A Brief History of Purple


“As for you, O son of man, raise up concerning Tyre a dirge . . . Linen in various colors from Egypt your cloth expanse happened to be, in order for it to serve as your sail. Blue thread and wool dyed reddish purple from the islands of Elishah are what your deck covering proved to be. . . . They were your traders in gorgeous garments.”​—Ezekiel 27:2, 7, 24.

TYRE was the principal seaport of ancient Phoenicia, in the territory now known as Lebanon. That defiant city had a prosperous trade in purple fabric. In fact, it was because of Tyre that this vivid color was known in the Roman Empire as Tyrian purple.

Because of its high cost, the color purple came to be associated with royalty, honor, and riches. * In fact, by imperial decrees in ancient Rome, a “common” individual who presumed to wear a complete robe dyed with the finest kind of this color was considered guilty of high treason.

This particular dye, back then and today, is obtained in small amounts from sea snails​—a drop from each one. The Tyrians used murex snails, particularly the brandaris and the trunculus, which are found in various areas along the Mediterranean Coast. Different shades of the dye could be obtained depending on the exact site where the snails were collected.

 Tracing Its History in Mexico

Centuries ago when first introduced to fabrics dyed purple, Spanish conquerors in South America expressed admiration for the permanency of this color. They noted that when such fabrics were washed, the color seemed to improve. Archaeological evidence suggests that the indigenous inhabitants wore a variety of garments dyed purple.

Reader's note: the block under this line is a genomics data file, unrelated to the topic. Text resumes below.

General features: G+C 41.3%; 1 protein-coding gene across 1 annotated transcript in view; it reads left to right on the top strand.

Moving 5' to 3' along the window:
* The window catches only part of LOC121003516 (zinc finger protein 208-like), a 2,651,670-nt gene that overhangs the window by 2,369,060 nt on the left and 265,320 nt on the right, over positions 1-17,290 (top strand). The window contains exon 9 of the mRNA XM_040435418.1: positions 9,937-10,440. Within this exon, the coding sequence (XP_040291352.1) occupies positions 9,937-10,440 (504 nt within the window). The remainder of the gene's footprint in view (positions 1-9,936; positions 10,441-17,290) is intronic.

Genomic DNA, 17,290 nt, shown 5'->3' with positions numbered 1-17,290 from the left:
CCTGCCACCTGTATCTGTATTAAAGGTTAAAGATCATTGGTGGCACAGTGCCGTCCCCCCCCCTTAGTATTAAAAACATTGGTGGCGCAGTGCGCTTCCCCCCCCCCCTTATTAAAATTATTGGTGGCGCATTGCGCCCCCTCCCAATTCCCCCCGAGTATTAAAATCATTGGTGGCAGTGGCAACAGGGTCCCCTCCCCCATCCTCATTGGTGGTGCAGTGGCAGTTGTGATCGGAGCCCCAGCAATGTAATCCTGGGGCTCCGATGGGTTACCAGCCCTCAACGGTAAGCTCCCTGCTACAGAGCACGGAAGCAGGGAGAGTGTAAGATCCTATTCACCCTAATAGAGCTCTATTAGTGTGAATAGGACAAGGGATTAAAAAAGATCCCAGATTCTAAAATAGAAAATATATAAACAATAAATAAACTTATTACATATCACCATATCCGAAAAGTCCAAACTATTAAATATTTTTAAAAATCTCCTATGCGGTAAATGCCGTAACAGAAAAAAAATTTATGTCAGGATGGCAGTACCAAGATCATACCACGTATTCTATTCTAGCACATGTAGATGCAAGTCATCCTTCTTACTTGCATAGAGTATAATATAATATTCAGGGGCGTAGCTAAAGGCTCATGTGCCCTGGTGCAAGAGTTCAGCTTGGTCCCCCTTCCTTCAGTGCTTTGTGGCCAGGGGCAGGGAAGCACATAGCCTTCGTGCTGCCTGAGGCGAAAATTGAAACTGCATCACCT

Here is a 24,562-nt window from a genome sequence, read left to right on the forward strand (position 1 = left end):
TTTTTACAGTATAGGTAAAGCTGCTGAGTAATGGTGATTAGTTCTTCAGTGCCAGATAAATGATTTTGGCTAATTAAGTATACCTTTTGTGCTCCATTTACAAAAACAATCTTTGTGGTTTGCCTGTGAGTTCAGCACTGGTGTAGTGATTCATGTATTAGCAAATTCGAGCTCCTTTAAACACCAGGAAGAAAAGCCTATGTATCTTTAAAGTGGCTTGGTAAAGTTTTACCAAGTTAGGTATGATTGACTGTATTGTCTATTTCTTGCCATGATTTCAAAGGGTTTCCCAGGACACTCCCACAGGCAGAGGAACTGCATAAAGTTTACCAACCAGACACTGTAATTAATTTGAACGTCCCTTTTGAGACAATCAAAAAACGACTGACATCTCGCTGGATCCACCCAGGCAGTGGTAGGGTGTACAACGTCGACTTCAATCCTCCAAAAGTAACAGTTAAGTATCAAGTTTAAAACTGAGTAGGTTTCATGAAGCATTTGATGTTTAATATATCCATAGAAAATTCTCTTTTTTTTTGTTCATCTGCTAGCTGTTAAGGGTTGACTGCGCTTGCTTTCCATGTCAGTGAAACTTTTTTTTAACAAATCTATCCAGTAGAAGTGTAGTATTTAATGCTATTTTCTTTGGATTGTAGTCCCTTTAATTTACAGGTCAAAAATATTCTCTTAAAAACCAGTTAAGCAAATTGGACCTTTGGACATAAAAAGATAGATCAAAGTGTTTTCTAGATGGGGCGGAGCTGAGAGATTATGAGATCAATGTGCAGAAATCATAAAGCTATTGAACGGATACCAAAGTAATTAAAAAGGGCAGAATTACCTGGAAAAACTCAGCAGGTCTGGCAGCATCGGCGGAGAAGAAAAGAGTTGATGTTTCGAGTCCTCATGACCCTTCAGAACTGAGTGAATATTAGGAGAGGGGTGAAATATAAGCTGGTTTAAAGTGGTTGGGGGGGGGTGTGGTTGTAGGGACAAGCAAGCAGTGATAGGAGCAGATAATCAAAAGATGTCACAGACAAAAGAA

The native peoples of Mexico, especially the Mixtec, dyed their fabrics with an excretion from a snail called Purpura patula pansa, which was related to a snail used by the Tyrians. Both kinds of snails produce a substance that looks pale at first but becomes purple when exposed to air and light. The dye colors the textile fiber without the need of a mordant, or fixative​—a unique property among dyes.

Mixtec people obtained their Purpura snails from the waters of the Pacific Ocean. While the Tyrians and Romans killed the mollusk​—indeed, a hill of empty shells survives from those times—​the Mixtec only “milked” the snails. Blowing on the mollusk induced it to release its precious liquid, which was dripped directly onto the fibers; then the creature was returned to the sea. Indigenous people did not “milk” the snails during the reproductive season. That practice has, in fact, preserved the snail population to this day.

According to the National Commission for the Knowledge and Use of Biodiversity, until the early 1980’s, Mixtec dyers traveled 100 miles [200 km] to the bays of Huatulco, from October to March, in order to obtain purple. The balance maintained by this nonaggressive practice, though, was upset from 1981 to 1985, when a foreign firm exploited this resource. As a result, the Purpura population dropped. That prompted the creation of an official agreement forbidding the killing of this snail and allowing its use, in the traditional way, only by indigenous communities.

The Purpura snail still faces the threat of a growing tourist industry in the bays where it lives. Nonetheless, many hope that this fascinating creature will be preserved and continue to provide its beautiful color.


^ par. 5 The color purple​—basically a combination of blue and red—​includes several hues, from violet to a dark red. In ancient times the term “purple” was also used for crimson.

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The “Purpura” snail

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The snail is “milked” and then returned to the sea

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Purple yarn ready to be woven

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Weaving a “posahuanco” (skirt)